Nov 19 2012

Public Health News Roundup: November 19

Smoking During Pregnancy Harms Reading Comprehension in Kids
Children whose mothers smoke more than one pack of cigarettes daily during pregnancy perform 21 percent lower on reading comprehension tests than the kids of non-smokers, according to a new study in The Journal of Pediatrics. "It's not a little difference—it's a big difference in accuracy and comprehension at a critical time when children are being assessed, and are getting a sense of what it means to be successful," said Jeffrey Gruen, MD, of Yale University to Reuters. Other health studies have linked tobacco use during pregnancy to lower IQs and poor academic performance. Read more on tobacco.

Study: Teens Turning to Steroids to Build Muscle, Meet Body Ideals
Approximately 5 percent of teenagers have use steroids in an attempt to build muscle, according to a new study in the journal Pediatrics. Steroid use can lead to a range of side effects, from the minor all the way up to heart attacks and liver disease. Researchers also found that about 11 percent were using other physique-enhancing substances such as creatine or DHEA, all of which raises concerns not just about physical health, but also mental and emotional health. "We specifically asked whether they were doing those things to increase muscle mass or tone," said Marla Eisenberg, an associate professor at the University of Minnesota, in Minneapolis. "If a kid is often exercising for that reason, it might point to body-image concerns." Read more on substance abuse.

Study: Younger, Less Mature Kids Being Misdiagnosed with ADHD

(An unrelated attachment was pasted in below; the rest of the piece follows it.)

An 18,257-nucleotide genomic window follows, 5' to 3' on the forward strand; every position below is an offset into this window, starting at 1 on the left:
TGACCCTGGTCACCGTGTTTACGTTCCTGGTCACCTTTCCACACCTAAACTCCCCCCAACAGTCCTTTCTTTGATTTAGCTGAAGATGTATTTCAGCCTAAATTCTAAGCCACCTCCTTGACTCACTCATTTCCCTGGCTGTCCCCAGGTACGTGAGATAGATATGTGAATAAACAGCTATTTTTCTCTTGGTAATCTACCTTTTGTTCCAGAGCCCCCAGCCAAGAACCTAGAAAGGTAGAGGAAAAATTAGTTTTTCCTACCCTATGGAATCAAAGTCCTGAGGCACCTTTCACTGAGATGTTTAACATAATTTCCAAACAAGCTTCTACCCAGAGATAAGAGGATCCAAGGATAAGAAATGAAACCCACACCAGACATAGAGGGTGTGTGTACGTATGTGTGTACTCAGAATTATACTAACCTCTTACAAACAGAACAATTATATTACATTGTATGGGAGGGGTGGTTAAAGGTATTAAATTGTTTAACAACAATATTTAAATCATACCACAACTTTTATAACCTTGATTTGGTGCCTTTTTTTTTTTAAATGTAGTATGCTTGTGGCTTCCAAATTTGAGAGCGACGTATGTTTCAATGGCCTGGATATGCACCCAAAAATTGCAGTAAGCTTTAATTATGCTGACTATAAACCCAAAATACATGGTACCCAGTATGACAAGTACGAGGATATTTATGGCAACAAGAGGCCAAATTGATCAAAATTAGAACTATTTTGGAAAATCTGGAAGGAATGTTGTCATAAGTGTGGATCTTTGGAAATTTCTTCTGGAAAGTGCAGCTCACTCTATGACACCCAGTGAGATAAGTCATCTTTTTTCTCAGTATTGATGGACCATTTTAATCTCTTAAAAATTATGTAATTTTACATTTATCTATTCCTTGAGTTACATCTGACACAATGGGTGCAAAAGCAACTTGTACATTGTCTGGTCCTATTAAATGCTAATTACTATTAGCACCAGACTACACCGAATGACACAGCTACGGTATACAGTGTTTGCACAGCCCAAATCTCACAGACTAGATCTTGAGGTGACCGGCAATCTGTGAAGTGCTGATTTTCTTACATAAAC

A new study in the journal Pediatrics indicates that some children may be medicated for attention deficit hyperactivity disorder (ADHD) when in fact they are simply younger—so less mature—than their classmates. Researchers found that kids who were in the youngest third of their classes were far more likely than those in the oldest third to be diagnosed with ADHD. "Educators and health-care providers should take children's ages in relation to their [classmates] into account when evaluating academic performance and other criteria for ADHD diagnosis," said Helga Zoega, a postdoctoral fellow at Mount Sinai School of Medicine in New York City. "Parents can use these findings to help inform their decisions about school readiness for children born close to cutoff dates for school entry." The number of ADHD cases has been increasing over the past several years, with many in the health community wondering whether it is being over-diagnosed. Read more on mental health.

Tags: Mental Health, News roundups, Public and Community Health, Substance Abuse, Tobacco